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Discussion on whether adoption of genetic modified crops can fully address and eradicate food and nutrition insecurity in Afric

by Kimani Joseph Gicho MSc Student Agricultural and Applied Economics University Of Nairobi, Kenya

The challenge is here with us since there is growing population in Africa and there is need to increase food production and therefore we have to think outside the norm and seek ways to address food production. The challenge of food insecurity is linked to factors that contributing to it such as

  • Scarce land resource, water challenges
  • Climate change
  • Pest , weeds and diseases
  • Post-harvest losses

This discussion will therefore examine the potential input in addressing this challenges, some of which can be addressed by Genetic Modification of plants. It is well known that the producer is focused on the quantity of output they get and how much production they get through their farming activities, while the consumer is concerned with what they get in terms of quality of the produce. A large population in Africa is experiencing hunger and many children are suffering from malnutrition due to lack of macronutrients.

An approach that was recommended by Royal Society of UK ‘Reaping Benefits Report’ advocated for Sustainable Intensification in Agriculture having greater yield per input, per hectare.

Though genetic yield potential is increasing on different crop varieties commercial yield seems to be stagnant (FAO, 2020). This is attributed to growing population such that we are producing at the same levels and yet we are increasing in number so there is pressure on the same amount of food.

According to the EU, GMO is the official term used to identify plants that have undergone genetic manipulation, through plant breeding technology used for commercial purposes involving insertion of DNA sequences that do not occur naturally in its genome.

This is an opportunity that Africa can tap into through biotechnology, and capacity building to see what can be achieved.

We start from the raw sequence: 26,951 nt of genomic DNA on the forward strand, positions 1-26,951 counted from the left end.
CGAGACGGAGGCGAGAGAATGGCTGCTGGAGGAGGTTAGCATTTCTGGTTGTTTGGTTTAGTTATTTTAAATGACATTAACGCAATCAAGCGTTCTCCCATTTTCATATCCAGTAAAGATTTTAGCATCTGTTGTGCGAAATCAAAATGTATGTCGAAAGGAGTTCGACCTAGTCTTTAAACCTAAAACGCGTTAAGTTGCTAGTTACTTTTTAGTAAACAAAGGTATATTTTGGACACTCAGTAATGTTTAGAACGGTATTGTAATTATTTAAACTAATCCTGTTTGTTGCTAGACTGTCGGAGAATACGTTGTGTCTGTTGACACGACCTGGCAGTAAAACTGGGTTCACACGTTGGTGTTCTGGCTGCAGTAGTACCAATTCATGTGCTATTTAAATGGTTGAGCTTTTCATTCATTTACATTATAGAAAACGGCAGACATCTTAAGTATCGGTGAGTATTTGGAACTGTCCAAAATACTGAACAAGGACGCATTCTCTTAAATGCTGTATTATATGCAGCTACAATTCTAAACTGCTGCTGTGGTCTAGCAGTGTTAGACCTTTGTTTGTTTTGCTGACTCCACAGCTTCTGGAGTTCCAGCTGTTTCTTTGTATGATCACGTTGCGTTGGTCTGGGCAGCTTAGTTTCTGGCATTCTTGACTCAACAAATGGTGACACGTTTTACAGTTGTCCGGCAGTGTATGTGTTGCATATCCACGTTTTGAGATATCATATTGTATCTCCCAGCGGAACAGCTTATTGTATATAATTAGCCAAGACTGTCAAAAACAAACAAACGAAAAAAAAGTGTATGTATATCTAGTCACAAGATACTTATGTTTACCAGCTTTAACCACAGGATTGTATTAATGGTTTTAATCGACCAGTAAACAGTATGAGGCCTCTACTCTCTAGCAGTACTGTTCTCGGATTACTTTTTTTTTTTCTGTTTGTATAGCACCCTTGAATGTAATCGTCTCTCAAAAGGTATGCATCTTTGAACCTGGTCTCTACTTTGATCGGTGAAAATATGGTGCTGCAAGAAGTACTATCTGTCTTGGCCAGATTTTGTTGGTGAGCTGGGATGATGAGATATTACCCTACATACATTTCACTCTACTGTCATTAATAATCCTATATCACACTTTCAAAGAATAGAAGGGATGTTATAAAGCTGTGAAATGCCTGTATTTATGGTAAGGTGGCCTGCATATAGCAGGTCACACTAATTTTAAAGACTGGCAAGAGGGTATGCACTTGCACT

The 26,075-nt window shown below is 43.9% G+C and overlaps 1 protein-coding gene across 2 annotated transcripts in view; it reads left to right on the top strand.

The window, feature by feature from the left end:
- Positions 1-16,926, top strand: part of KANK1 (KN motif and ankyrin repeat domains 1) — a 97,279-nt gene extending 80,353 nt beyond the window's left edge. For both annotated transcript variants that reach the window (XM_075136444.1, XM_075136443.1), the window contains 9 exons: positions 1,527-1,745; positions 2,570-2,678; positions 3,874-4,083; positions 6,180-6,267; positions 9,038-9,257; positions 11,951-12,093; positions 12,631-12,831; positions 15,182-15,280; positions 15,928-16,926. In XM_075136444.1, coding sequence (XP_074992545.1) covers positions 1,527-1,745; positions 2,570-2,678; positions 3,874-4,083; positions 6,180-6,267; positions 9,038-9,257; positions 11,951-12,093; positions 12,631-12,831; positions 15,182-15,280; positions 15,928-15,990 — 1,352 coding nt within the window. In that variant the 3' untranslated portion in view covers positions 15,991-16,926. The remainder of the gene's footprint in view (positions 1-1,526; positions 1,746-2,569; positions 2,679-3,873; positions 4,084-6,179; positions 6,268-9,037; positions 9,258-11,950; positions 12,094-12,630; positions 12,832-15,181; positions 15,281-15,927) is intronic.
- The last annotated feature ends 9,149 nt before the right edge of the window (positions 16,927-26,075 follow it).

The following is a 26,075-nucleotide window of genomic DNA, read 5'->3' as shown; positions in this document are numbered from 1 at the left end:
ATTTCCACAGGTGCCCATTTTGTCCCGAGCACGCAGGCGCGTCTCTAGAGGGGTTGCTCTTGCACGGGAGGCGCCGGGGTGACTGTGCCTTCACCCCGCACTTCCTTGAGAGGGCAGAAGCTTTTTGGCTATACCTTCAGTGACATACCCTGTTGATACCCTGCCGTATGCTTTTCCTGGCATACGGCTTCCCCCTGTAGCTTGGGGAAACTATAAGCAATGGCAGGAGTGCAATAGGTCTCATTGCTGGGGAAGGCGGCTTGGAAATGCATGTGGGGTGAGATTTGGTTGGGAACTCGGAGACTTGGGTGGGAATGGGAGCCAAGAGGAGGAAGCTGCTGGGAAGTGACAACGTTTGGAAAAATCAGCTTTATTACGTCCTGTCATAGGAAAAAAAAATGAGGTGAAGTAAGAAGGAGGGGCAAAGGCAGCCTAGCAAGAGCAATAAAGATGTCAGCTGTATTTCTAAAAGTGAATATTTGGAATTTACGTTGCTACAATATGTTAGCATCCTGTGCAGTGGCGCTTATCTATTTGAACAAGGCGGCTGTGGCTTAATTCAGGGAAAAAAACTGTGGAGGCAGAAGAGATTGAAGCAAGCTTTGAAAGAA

Potential Yield – This is the maximum yield that can be achieved when specific growing conditions are present and favour crop growth.

Actual Yield – This is the yield that is harvested by the farmer at the end of a season.

Yield Gap – This is the difference between the potential yield and actual yield produced.

Ceteris paribus, % Yield Gap =

Therefore to identify the contributing factors to the yield gaps will give us an upper hand in identifying factors or agronomic traits in the specific plants that can be altered to increase actual yield and improve quality in produce.


  • Pest and invasive insect species e.g. Fall army worm and maize stalk borer in maize.
  • Crop diseases such as cassava mosaic virus in Cassava
  • Weeds and invasive plant species e.g. striga weed in maize
  • Post-harvest losses due to perishability e.g. tomatoes, fruits rotting


For the insects, pest the introduction of Bt Protein in maize such as Bt Maize varieties, this will offer a solution in reducing the effects of crop losses in maize. The presence of this protein is effective in ensuring insect resistance. Study on improved genes that can fight fall army worm, maize stalk borers, grass hoppers and locusts that lead to crop loss

Advantages of GM- Insect Resistance Crops

  • Reduces cost of spraying and ensures the crops have seasonal protection
  • Environmental friendly since there is minimum use of pesticides and insecticides that cause pollution.
  • Persistence of the insecticidal protein throughout the plants life therefore.
  • Minimal crop losses therefore minimizes the yield gaps.